In 1790, the finest mind in the First Congress, and of his generation, addressed in the House of Representatives the immigration issue: “It is no doubt very desirable that we should hold out as many inducements as possible for the worthy part of mankind to come and settle amongst us.” Perhaps today’s 115th Congress will resume the Sisyphean task of continuing one of America’s oldest debates, in which James Madison was an early participant: By what criteria should we decide who is worthy to come amongst us?

About a year ago, our newspaper began receiving inquiries from various television production companies about the Branch Davidians. The Trib, as the newspaper of record for the 1993 Branch Davidian raid, siege and fire, possesses thousands of photographs from that era — a visual treasure trove for production officials preparing 25th anniversary specials. Predictably, most of them sought images of Vernon Howell (David Koresh), guns and the fire.

McLennan County District Attorney Abel Reyna expressed his familiar contempt for the Tribune-Herald in Thursday’s tooth-and-nail candidate forum with challenger Barry Johnson before the McLennan County Republican Club. In branding the Trib a purveyor of “fake news” and a “ridiculous rag,” he inspired applause from supporters in one part of Knox Hall, stunned silence from Republicans elsewhere. By the time the hour was done, the 45-year-old DA had succeeded only in confirming his sustained lack of accountability to taxpaying voters and reality-based press regarding sworn allegations of corruption.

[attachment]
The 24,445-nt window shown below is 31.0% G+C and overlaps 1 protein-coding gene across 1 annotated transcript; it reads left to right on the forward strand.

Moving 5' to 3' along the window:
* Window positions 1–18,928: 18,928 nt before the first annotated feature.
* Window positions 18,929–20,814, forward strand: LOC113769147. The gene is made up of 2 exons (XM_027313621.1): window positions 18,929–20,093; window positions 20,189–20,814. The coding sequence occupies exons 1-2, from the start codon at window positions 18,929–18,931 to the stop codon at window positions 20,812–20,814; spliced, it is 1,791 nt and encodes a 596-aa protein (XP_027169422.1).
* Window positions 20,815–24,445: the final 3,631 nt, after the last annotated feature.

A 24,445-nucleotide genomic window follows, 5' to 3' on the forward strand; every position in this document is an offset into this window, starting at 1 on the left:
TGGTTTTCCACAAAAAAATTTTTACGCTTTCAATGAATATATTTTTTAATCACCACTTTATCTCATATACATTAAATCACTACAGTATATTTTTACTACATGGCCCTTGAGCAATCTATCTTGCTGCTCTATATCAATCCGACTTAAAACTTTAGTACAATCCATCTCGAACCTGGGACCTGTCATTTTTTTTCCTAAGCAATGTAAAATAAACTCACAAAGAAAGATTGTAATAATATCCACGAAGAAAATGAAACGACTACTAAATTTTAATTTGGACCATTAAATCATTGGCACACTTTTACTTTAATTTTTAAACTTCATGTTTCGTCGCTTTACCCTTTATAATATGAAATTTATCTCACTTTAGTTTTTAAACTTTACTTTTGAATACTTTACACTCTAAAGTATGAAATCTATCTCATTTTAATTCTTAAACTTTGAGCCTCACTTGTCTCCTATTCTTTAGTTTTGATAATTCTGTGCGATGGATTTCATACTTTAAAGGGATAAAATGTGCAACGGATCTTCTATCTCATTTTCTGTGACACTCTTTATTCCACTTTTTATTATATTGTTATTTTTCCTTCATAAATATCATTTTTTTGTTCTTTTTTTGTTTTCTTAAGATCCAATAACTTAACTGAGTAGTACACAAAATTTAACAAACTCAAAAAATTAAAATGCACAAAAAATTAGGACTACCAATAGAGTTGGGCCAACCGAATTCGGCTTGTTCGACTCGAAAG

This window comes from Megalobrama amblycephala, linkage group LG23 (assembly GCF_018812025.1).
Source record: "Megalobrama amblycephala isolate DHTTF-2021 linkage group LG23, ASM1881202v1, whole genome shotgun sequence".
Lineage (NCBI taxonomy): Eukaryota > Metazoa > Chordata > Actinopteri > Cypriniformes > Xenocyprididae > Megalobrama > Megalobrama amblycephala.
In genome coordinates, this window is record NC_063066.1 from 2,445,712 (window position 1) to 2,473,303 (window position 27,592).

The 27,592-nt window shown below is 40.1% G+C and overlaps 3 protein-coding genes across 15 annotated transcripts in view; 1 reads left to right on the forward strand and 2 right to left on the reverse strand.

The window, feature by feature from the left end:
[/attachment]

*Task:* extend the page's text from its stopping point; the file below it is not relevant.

The downsides of President Donald Trump’s first year in office are legion, but among the most serious has undoubtedly been his effect on American soft power. Case in point is the global response to the president’s alleged remarks that the United States should no longer accept immigrants from “s---hole countries” such as Haiti and various African nations — an episode that has shown how Trump excels at using the bully pulpit to bring down international condemnation on his own country.


What were we talking about one year ago? Take a look back.

More than a million women and the men who love them took to the streets of locales ranging from frigid Fairbanks, Alaska, to Austin (with a reported 50,000) to Washington, D.C., Saturday, nearly eclipsing the inauguration of a president they vow to resist vigorously. But beyond expressing outrage at Donald Trump’s arguably misogynist words and deeds and concern about issues such as health care, voting access and civil rights, what does all this civil uproar signify? Does it have any lasting impact in terms of policy and the law?